Hidato Puzzles have been one of my go-to puzzles in my file cabinet of puzzles for several years now. I have had great success with getting students interested in these puzzles who haven’t been interested in other logic puzzles like Sudoku or KenKen.
Somehow, these puzzles have never made an appearance on my blog. Today, that is changing!
What are Hidato Puzzles?
Hidato Puzzles (or Hidoku Puzzles) are a creation of Dr. Gyora M. Benedek, an Israeli mathematician. The Hebrew word “hida” means riddle. In a hidato puzzle, you are given a grid with a selection of the numbers already filled in.
Your task is to fill in the missing numbers so that each number connects to the next number either horizontally, vertically, or diagonally. 1 must connect to 2, 2 must connect to 3, and so on.
When I use Hidato Puzzles with students, I often have them draw in the lines between the numbers in order to help them check their solutions.
These grids can take the form of a traditional square grid (as seen above) or a beehive shape.
I’ve only ever used the square gridded hidato puzzles with my students. But I think the beehive puzzles could work just as well with students.
If you are looking to post these puzzles for students to solve and want a good explanation of how to solve them, check out this set of solving instructions/worked example online.
Free Download of 22 Hidato Puzzles to Solve
My favorite source of free hidato puzzles for using in the classroom was a PDF of six different levels of puzzles (22 hidato puzzles in total) that sadly no longer appears to be online. I have uploaded the PDF below. If this file belongs to you, please let me know. I can either take it down or attach your name and give you a major shout-out!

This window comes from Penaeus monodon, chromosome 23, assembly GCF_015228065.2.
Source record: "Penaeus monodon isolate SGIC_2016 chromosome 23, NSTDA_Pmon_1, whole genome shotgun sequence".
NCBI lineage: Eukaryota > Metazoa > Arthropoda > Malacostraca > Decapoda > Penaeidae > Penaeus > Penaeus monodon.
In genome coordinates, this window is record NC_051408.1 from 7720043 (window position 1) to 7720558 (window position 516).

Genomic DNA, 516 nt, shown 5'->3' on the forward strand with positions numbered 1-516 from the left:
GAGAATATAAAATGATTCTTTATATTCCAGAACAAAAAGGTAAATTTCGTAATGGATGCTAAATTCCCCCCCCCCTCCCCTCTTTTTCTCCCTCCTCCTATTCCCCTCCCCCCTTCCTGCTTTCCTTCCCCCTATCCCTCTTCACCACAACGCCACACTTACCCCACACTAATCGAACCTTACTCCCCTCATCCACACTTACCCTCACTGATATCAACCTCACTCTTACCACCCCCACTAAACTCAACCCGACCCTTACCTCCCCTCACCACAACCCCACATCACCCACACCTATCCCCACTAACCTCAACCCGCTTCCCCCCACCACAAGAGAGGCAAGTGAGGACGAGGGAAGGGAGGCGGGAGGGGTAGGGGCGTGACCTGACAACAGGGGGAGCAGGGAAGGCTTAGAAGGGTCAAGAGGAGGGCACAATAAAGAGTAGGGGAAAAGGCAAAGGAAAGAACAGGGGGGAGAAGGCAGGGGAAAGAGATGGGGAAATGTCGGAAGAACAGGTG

I’ve used this packet of hidato puzzles so many times on those unexpected days where you end up only having three students in class due to extracurricular activities or bad weather or whatever else the world decides to throw at you that day. The puzzles start out easy enough, that I’ve found that students were able to teach themselves how to solve hidato puzzles without me having to really do anything at all.
Hidato Puzzles (PDF) (3046 downloads)
Other favorite puzzles I like to use on these odd days where little instruction can occur are Zukei Puzzles, Hashi Puzzles, and Angle Mazes.
Online Sources of Hidato Puzzles
If you would like to play these puzzles yourself, I highly recommend checking out hidato.com to play unlimited free Hidato puzzles in both the classic style and beehive style.
They have a wide variety of puzzles to keep you busy. The online interface to play is pretty slick, as well.
Kathy Henderson has created a Demos Activity with Hidato Puzzles. She also created a separate activity with a Challenge Hidato Puzzle.
Other Printable Hidato Puzzles
Math in English has a wide variety of free printable puzzles.
Alex Bellos shares a video of how to solve beehive puzzles in his puzzle column in The Guardian. There are several free beehive puzzles shared in the article.
The New York Times has a set of three free printable hidato puzzles on their website in PDF form.
Brilliant.org offers up a beehive hidato puzzle. I like the twist where they ask puzzlers to determine the value of the sum of three cells of the grid.
More Printable Paper and Pencil Logic Puzzles
- 3-1-4 Pi Day Number Challenge
- Sankaku Puzzles
- Strimko Puzzles in the Classroom
- Square Sudokus
- Make It Pythagorean Puzzles
- Number Ball Puzzles by Naoki Inaba
- Hidato Puzzles
- Step Puzzles by Naoki Inaba – A Logic Puzzle for Introducing Arithmetic Sequences
- Kazu Sagashi Puzzles from Naoki Inaba
- Factor Tree Puzzles Inspired by Dr. Harold Reiter
- Strimko Logic Puzzles Review
- Tents and Trees Puzzles
- Slants Puzzles
- Angle Mazes by Naoki Inaba
- Zukei Puzzles
- Japanese Logic Puzzles for the Secondary Math Classroom
- Area Maze Puzzles from Naoki Inaba
- Masyu Puzzles
- KenKen In The Classroom
- Futoshiki Puzzles
- Hashi Puzzles
- Shikaku Puzzles
- Nonogram Puzzles
- Digit Cells Puzzle
Wednesday 2nd of June 2021
Thanks for all these great puzzles. I've been coming back to your site to get warm up ideas for my grade 6/7 students. Currently, my students are ADDICTED to Hidato.
Have you ever heard of Perplexors? My kids also like doing these. They are logic and process of elimination riddles. Good fun!